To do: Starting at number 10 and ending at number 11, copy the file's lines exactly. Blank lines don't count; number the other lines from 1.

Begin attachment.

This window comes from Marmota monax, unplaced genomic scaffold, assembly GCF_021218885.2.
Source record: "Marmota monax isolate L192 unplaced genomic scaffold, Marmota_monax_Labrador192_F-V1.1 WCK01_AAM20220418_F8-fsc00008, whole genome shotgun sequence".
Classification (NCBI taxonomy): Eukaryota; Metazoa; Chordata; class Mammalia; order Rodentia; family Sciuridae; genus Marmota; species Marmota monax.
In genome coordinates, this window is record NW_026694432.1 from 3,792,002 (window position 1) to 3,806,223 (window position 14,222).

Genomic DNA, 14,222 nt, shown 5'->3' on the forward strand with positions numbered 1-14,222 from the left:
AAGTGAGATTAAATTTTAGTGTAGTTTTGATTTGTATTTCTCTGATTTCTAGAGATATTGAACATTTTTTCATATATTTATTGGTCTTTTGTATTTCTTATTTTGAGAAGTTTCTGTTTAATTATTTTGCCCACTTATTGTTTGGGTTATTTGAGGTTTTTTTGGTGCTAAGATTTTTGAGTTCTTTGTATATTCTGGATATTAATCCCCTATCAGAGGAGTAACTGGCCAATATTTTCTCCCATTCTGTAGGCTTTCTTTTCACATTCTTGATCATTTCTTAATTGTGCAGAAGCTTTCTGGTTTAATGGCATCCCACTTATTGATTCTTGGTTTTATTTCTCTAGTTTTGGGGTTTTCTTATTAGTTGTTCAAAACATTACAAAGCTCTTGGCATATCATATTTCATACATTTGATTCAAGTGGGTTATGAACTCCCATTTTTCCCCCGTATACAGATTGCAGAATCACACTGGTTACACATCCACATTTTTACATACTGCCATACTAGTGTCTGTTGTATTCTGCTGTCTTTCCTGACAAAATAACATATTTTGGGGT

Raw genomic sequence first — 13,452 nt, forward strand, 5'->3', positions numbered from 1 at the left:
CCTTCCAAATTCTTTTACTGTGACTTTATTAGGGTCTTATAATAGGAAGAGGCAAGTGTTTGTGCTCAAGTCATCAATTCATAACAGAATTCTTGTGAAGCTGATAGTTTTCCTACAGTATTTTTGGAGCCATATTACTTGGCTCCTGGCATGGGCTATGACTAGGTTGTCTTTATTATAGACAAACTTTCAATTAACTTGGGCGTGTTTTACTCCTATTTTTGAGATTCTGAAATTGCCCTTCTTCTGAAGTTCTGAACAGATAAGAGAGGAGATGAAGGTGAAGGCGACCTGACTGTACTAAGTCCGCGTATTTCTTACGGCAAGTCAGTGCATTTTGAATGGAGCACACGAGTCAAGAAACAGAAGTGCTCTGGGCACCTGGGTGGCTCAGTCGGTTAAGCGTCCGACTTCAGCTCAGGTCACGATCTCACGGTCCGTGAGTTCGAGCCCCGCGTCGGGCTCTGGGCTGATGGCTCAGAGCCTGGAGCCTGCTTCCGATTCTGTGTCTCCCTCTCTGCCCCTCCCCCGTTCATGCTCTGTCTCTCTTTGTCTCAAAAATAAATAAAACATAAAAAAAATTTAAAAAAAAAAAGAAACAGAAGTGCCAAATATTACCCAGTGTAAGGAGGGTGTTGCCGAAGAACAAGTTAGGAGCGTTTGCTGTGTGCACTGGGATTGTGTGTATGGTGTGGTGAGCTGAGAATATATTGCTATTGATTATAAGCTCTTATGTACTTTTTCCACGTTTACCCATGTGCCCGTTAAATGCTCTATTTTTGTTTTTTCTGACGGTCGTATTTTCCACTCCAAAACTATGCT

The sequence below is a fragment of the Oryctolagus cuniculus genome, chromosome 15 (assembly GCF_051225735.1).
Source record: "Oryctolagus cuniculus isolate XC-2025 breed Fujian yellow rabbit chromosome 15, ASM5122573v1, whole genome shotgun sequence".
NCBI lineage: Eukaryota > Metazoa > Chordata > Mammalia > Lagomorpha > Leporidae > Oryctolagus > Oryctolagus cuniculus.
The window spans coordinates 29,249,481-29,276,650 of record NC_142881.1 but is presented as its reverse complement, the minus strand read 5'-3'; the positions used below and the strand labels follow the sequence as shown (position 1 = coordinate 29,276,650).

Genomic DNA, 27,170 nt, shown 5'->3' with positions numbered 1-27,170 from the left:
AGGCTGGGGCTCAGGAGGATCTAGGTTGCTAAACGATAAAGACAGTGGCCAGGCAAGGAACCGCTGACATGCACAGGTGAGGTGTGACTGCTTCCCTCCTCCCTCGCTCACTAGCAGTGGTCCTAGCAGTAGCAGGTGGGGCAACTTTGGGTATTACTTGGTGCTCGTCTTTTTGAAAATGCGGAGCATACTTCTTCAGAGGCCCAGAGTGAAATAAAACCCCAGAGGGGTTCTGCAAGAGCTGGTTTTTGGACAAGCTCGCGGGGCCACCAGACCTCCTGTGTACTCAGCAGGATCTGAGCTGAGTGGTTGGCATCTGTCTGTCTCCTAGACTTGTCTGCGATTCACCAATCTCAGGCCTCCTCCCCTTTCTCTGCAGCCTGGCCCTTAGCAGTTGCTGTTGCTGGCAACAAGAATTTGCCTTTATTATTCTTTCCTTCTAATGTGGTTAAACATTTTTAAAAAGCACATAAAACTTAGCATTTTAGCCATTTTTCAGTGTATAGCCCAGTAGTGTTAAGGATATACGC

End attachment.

Source record: "Oryctolagus cuniculus isolate XC-2025 breed Fujian yellow rabbit chromosome 15, ASM5122573v1, whole genome shotgun sequence".
NCBI lineage: Eukaryota > Metazoa > Chordata > Mammalia > Lagomorpha > Leporidae > Oryctolagus > Oryctolagus cuniculus.